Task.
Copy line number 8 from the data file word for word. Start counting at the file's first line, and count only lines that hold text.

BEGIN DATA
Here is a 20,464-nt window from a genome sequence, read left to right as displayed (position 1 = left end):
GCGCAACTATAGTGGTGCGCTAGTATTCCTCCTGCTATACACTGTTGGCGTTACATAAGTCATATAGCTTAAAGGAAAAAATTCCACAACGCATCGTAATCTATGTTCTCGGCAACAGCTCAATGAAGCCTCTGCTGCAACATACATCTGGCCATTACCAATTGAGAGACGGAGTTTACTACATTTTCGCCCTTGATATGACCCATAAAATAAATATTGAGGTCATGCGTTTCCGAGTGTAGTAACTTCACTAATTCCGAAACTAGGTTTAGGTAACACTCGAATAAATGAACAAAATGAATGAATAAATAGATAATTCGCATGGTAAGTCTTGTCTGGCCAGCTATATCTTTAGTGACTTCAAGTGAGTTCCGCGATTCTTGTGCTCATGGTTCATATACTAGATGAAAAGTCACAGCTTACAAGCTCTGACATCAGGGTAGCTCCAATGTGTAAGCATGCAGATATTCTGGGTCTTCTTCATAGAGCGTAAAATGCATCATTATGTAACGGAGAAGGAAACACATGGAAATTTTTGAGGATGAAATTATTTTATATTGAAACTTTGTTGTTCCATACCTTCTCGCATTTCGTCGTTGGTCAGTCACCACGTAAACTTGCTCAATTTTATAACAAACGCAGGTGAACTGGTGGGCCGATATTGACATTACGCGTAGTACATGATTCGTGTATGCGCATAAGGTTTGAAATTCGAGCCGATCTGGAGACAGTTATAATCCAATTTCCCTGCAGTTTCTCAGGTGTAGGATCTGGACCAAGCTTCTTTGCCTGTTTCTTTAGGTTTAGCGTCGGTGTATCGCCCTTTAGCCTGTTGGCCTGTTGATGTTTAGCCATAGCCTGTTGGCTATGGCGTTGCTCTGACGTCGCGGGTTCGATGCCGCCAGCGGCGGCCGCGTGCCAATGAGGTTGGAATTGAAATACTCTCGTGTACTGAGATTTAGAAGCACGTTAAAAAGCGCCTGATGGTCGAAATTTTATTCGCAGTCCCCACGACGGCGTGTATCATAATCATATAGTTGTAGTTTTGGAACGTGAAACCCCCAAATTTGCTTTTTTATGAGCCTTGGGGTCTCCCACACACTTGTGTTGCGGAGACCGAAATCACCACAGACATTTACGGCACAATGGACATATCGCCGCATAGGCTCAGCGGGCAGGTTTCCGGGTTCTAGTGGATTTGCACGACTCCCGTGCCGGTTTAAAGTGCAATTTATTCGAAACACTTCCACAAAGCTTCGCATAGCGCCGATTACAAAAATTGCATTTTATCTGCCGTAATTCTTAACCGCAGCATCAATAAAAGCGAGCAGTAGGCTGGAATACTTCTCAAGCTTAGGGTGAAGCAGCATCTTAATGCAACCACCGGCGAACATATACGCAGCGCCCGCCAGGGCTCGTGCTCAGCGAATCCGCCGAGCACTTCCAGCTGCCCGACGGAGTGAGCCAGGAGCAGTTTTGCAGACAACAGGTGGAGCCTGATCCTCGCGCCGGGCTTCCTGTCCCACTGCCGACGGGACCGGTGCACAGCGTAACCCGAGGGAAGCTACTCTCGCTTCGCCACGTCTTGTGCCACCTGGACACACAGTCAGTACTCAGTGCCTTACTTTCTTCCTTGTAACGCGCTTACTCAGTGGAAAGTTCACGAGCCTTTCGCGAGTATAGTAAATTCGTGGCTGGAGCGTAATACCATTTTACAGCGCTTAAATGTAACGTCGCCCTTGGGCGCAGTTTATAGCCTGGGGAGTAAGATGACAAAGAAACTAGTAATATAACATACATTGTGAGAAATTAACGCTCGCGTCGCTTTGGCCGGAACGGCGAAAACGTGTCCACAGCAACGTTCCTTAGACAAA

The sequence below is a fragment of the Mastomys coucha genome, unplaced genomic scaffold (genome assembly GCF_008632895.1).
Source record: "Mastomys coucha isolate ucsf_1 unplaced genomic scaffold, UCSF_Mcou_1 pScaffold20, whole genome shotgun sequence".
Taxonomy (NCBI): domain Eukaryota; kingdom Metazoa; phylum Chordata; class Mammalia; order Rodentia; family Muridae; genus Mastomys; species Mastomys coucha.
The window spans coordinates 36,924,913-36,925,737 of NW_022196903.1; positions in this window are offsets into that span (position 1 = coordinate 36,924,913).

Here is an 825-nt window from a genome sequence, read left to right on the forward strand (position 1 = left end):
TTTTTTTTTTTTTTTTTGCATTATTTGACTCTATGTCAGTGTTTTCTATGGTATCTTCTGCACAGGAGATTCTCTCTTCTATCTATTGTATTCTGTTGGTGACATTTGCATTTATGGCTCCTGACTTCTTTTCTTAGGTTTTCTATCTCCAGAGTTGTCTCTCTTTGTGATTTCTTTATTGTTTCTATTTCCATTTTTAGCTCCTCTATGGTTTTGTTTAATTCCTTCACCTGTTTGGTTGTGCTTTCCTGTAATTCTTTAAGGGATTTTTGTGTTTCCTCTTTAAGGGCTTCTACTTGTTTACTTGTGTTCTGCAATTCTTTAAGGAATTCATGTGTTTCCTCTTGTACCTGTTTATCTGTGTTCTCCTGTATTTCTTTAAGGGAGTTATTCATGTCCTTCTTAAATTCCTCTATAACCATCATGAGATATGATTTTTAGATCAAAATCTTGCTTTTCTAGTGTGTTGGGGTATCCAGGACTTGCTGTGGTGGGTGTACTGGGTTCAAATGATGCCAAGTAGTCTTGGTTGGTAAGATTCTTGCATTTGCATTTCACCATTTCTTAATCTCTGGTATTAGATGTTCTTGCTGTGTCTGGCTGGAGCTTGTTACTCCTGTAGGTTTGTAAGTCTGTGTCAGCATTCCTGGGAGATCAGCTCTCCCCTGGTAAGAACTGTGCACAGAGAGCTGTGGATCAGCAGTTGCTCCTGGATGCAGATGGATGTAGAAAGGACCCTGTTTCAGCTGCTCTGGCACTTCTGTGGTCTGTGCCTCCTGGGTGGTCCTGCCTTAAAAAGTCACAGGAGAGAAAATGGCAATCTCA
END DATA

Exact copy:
TTTTTTTTTTTTTTTTTGCATTATTTGACTCTATGTCAGTGTTTTCTATGGTATCTTCTGCACAGGAGATTCTCTCTTCTATCTATTGTATTCTGTTGGTGACATTTGCATTTATGGCTCCTGACTTCTTTTCTTAGGTTTTCTATCTCCAGAGTTGTCTCTCTTTGTGATTTCTTTATTGTTTCTATTTCCATTTTTAGCTCCTCTATGGTTTTGTTTAATTCCTTCACCTGTTTGGTTGTGCTTTCCTGTAATTCTTTAAGGGATTTTTGTGTTTCCTCTTTAAGGGCTTCTACTTGTTTACTTGTGTTCTGCAATTCTTTAAGGAATTCATGTGTTTCCTCTTGTACCTGTTTATCTGTGTTCTCCTGTATTTCTTTAAGGGAGTTATTCATGTCCTTCTTAAATTCCTCTATAACCATCATGAGATATGATTTTTAGATCAAAATCTTGCTTTTCTAGTGTGTTGGGGTATCCAGGACTTGCTGTGGTGGGTGTACTGGGTTCAAATGATGCCAAGTAGTCTTGGTTGGTAAGATTCTTGCATTTGCATTTCACCATTTCTTAATCTCTGGTATTAGATGTTCTTGCTGTGTCTGGCTGGAGCTTGTTACTCCTGTAGGTTTGTAAGTCTGTGTCAGCATTCCTGGGAGATCAGCTCTCCCCTGGTAAGAACTGTGCACAGAGAGCTGTGGATCAGCAGTTGCTCCTGGATGCAGATGGATGTAGAAAGGACCCTGTTTCAGCTGCTCTGGCACTTCTGTGGTCTGTGCCTCCTGGGTGGTCCTGCCTTAAAAAGTCACAGGAGAGAAAATGGCAATCTCA